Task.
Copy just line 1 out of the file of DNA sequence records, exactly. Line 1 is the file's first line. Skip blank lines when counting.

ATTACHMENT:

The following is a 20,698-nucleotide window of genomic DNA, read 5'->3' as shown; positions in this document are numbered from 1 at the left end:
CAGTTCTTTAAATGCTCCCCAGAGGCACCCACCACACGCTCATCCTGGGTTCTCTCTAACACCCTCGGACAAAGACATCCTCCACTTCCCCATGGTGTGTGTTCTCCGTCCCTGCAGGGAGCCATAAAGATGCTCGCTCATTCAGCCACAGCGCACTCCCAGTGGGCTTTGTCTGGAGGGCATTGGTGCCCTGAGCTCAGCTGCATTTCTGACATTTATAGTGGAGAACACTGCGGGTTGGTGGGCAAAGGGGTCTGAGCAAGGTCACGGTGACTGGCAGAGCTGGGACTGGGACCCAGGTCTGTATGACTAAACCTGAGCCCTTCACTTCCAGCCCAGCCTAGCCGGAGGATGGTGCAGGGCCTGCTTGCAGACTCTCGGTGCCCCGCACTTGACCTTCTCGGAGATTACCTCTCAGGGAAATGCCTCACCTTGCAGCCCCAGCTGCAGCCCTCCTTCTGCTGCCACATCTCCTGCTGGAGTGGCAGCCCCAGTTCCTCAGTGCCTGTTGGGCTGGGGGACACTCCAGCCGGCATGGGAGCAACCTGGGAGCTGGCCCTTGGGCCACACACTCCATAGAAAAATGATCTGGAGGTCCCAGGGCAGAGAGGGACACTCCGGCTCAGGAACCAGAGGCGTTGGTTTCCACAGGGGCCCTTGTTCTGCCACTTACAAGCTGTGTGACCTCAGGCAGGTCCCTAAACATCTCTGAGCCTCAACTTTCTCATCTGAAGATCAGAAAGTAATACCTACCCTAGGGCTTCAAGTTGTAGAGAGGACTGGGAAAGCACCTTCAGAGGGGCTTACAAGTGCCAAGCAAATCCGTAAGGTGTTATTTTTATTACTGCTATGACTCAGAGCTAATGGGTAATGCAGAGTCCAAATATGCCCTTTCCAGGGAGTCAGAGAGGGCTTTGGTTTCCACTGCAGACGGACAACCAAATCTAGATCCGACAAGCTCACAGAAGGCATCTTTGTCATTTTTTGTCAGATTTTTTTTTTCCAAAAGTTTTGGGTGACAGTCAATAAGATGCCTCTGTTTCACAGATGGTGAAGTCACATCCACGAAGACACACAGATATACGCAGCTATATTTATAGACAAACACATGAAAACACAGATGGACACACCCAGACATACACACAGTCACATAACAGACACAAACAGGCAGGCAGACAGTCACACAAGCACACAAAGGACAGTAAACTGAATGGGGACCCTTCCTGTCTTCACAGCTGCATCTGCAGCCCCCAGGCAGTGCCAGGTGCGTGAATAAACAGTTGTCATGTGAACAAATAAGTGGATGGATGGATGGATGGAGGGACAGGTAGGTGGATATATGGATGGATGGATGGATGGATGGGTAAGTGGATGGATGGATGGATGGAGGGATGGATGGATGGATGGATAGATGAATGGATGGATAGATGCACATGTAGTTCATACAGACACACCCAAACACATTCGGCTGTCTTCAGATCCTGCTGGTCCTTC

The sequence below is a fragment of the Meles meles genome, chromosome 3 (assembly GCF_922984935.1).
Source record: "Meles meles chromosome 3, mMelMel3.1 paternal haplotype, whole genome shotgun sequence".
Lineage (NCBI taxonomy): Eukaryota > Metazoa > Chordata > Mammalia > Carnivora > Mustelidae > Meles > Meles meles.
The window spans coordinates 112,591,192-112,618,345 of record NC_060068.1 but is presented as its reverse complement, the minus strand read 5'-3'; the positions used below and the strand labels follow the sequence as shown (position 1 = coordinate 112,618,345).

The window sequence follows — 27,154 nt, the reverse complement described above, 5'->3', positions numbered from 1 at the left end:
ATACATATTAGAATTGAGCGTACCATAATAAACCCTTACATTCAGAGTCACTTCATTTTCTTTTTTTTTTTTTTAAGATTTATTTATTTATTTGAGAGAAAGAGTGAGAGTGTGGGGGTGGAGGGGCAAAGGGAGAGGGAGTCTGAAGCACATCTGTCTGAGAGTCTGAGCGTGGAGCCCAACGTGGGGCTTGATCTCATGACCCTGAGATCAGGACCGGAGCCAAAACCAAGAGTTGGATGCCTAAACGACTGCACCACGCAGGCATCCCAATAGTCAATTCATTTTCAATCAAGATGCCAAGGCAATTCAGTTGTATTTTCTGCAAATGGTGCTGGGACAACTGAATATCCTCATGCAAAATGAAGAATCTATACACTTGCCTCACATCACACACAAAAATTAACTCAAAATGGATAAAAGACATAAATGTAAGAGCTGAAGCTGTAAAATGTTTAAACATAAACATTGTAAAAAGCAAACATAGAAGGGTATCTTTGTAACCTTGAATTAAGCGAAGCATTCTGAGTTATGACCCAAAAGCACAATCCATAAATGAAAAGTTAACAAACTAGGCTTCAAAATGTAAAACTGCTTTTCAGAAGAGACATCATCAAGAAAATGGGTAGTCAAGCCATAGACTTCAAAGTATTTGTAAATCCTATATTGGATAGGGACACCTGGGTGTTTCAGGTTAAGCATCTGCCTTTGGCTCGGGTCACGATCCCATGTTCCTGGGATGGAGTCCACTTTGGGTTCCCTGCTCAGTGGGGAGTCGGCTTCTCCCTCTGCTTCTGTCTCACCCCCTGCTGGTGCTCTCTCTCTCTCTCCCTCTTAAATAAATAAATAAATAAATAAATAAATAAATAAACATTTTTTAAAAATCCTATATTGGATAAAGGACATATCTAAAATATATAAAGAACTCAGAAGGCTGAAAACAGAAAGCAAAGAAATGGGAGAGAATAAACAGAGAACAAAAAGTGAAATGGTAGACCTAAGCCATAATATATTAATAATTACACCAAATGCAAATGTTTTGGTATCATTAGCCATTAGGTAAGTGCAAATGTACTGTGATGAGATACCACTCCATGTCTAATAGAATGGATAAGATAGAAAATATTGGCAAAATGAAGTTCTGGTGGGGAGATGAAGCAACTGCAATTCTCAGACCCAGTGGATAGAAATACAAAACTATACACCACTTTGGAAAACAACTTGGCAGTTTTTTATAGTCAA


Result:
The following is a 20,698-nucleotide window of genomic DNA, read 5'->3' as shown; positions in this document are numbered from 1 at the left end: